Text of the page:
Who does your translations?
Many companies see logic in hiring bilingual, in-house translation and editing staff to perform translations. When an immediate need comes up, or when a close understanding of the business is required, managers can easily turn to these in-house resources to complete the work.
There might be pros to this approach, but partnering with an LSP alleviates the major issues caused by relying on this approach. An LSP can help resolve headcount issues, budget constraints and quality issues; drive complex process/technology implementations, and handle wildly fluctuating volumes – all at once. How?
1. Specialization of resources
An LSP has access to a large group of linguists covering a large number of languages, and they can choose the linguist(s) that are most appropriate for the job. A global company might need marketing translation, deep product expertise, or UI translations. Legal or financial material requires different knowledge. No one resource can handle all types of materials, but an LSP has resources that can handle each of them.
2. Critical, multiple roles
A localization project is often not just about translation; it can require cultural assessments, page layout or graphics work, engineering, or third-party QA. One translator cannot perform all these functions. LSPs engage various linguistic resources who work together to complete localization work. The roles can include terminologist, translator, editor (who does not have the same skills as translators), proofreader, copywriter, tester and language quality specialist. LSPs bring creativity and focus to bring these resources together to optimally complete a project.
3. Fluctuating volumes
Work volumes can shift constantly and substantially. A small group of in-house translators cannot handle large upswings, and they sit around when work is slow. An LSP can provide as many or as few translation resources as the job requires – and clients are only charged for actual work.
4. Management staff
Companies often do not have the organizational structure required to manage a localization program. With an LSP they get supporting staff such as vendor managers /recruiters, program managers, and business unit managers who all play their part in managing and delivering the work. These resources are part of the service to our clients.
5. Management of workflow details
A translator cannot be expected to translate and capably manage budget, timelines, project data, issues and resolutions, file handoffs. Project management is part of the service that an LSP provides.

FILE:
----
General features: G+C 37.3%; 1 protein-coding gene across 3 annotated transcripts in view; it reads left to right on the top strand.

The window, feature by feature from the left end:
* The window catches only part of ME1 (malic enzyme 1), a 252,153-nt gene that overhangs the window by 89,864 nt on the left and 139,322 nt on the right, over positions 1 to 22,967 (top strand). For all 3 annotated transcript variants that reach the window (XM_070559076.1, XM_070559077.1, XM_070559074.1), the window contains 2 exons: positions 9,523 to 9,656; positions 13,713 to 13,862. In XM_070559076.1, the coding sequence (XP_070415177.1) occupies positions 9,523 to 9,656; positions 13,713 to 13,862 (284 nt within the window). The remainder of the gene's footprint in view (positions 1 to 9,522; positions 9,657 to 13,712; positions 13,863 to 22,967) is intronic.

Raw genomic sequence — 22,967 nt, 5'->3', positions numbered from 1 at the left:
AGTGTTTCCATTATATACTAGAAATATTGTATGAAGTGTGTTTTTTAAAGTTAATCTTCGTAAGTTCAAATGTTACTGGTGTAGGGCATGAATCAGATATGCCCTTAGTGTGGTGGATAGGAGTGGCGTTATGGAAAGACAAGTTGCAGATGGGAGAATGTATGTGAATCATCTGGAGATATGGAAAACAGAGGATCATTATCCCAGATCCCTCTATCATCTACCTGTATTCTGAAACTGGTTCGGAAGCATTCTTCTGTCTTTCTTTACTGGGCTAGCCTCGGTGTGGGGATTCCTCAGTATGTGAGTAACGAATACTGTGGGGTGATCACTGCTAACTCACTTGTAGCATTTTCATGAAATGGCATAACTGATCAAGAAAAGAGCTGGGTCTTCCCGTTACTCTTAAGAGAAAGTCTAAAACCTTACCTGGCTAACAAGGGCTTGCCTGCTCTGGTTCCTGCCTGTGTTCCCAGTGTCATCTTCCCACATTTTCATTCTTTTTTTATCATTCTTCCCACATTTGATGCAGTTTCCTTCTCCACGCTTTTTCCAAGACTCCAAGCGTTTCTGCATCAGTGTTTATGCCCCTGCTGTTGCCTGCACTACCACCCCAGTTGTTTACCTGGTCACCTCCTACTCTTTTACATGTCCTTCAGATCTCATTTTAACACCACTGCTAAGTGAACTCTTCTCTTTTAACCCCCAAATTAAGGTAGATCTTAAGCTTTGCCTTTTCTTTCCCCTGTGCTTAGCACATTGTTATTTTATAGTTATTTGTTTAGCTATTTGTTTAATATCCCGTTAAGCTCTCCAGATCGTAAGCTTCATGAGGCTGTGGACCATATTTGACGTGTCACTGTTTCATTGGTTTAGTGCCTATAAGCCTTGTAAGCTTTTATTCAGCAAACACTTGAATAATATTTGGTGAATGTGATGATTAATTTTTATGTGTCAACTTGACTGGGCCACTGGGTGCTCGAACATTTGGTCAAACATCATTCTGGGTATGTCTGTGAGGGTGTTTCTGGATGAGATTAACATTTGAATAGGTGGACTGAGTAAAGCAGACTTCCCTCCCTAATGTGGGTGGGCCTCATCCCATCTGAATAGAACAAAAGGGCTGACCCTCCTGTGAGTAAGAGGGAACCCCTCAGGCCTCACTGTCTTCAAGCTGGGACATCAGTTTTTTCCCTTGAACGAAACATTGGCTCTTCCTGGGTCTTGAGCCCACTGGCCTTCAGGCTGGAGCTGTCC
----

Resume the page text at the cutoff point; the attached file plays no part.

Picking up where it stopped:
6. Technology and process expertise
An LSP can provide technologists or workflow experts to help optimize translation process. Additionally, all the LSP’s linguists will be trained in the use of these technologies. LSPs often have their own workflow technology automations to facilitate a number of localization steps like file prep, handoffs, change management, and/or the push/pull of files to and from client systems. Also, LSPs understand well that any translation workflow needs to change as the requirements do. Joint innovation programs become possible when collaborating with a vendor; not when collaborating with a small group of internal translators.
While in-house employees might be easier to allocate to urgent projects, have faster answers to language questions, and have more knowledge of the client preferences and processes, an MLV can also bring these benefits to a client.
Engaging an LSP does not mean our clients let go completely of resourcing and process. We collaborate closely with our clients to drive a program of innovation that benefits both parties. When global companies partner with an LSP, rather than individual translators, that vendor provides more than translation services – they additionally provide innovation in process that yield cost/schedule/quality benefits.
Does your translator show up to work every day, hoping to stay busy, or do you rely on a vendor to provide you the right services at the right time?